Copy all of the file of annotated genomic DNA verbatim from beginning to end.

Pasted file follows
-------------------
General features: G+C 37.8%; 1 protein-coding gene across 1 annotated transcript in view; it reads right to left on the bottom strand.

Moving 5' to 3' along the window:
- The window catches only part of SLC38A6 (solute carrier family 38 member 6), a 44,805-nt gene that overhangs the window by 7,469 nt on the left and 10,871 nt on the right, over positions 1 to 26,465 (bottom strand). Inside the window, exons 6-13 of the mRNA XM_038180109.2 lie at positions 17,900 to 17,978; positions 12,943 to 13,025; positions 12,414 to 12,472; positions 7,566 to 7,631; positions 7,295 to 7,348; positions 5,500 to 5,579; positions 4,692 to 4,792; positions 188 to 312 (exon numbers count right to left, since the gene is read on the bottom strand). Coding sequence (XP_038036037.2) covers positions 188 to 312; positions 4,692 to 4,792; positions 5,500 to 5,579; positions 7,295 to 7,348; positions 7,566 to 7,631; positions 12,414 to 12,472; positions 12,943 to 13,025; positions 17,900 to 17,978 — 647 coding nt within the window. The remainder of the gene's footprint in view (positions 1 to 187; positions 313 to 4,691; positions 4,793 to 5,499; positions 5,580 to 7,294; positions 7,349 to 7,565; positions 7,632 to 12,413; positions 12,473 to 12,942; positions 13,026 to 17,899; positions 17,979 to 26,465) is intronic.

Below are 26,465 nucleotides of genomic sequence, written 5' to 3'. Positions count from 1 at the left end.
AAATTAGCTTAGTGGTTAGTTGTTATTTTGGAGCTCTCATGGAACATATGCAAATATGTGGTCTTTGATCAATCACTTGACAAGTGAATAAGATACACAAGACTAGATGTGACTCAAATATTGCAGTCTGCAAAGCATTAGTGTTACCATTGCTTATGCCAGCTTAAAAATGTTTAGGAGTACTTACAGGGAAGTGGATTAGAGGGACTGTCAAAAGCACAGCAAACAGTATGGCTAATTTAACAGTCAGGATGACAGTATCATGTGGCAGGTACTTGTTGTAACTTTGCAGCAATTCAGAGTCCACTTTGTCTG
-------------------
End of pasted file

General features: G+C 37.8%; 1 protein-coding gene across 1 annotated transcript in view; it reads right to left on the bottom strand.

Moving 5' to 3' along the window:
- The window catches only part of SLC38A6 (solute carrier family 38 member 6), a 44,805-nt gene that overhangs the window by 7,469 nt on the left and 10,871 nt on the right, over positions 1 to 26,465 (bottom strand). Inside the window, exons 6-13 of the mRNA XM_038180109.2 lie at positions 17,900 to 17,978; positions 12,943 to 13,025; positions 12,414 to 12,472; positions 7,566 to 7,631; positions 7,295 to 7,348; positions 5,500 to 5,579; positions 4,692 to 4,792; positions 188 to 312 (exon numbers count right to left, since the gene is read on the bottom strand). Coding sequence (XP_038036037.2) covers positions 188 to 312; positions 4,692 to 4,792; positions 5,500 to 5,579; positions 7,295 to 7,348; positions 7,566 to 7,631; positions 12,414 to 12,472; positions 12,943 to 13,025; positions 17,900 to 17,978 — 647 coding nt within the window. The remainder of the gene's footprint in view (positions 1 to 187; positions 313 to 4,691; positions 4,793 to 5,499; positions 5,580 to 7,294; positions 7,349 to 7,565; positions 7,632 to 12,413; positions 12,473 to 12,942; positions 13,026 to 17,899; positions 17,979 to 26,465) is intronic.

Below are 26,465 nucleotides of genomic sequence, written 5' to 3'. Positions count from 1 at the left end.
AAATTAGCTTAGTGGTTAGTTGTTATTTTGGAGCTCTCATGGAACATATGCAAATATGTGGTCTTTGATCAATCACTTGACAAGTGAATAAGATACACAAGACTAGATGTGACTCAAATATTGCAGTCTGCAAAGCATTAGTGTTACCATTGCTTATGCCAGCTTAAAAATGTTTAGGAGTACTTACAGGGAAGTGGATTAGAGGGACTGTCAAAAGCACAGCAAACAGTATGGCTAATTTAACAGTCAGGATGACAGTATCATGTGGCAGGTACTTGTTGTAACTTTGCAGCAATTCAGAGTCCACTTTGTCTG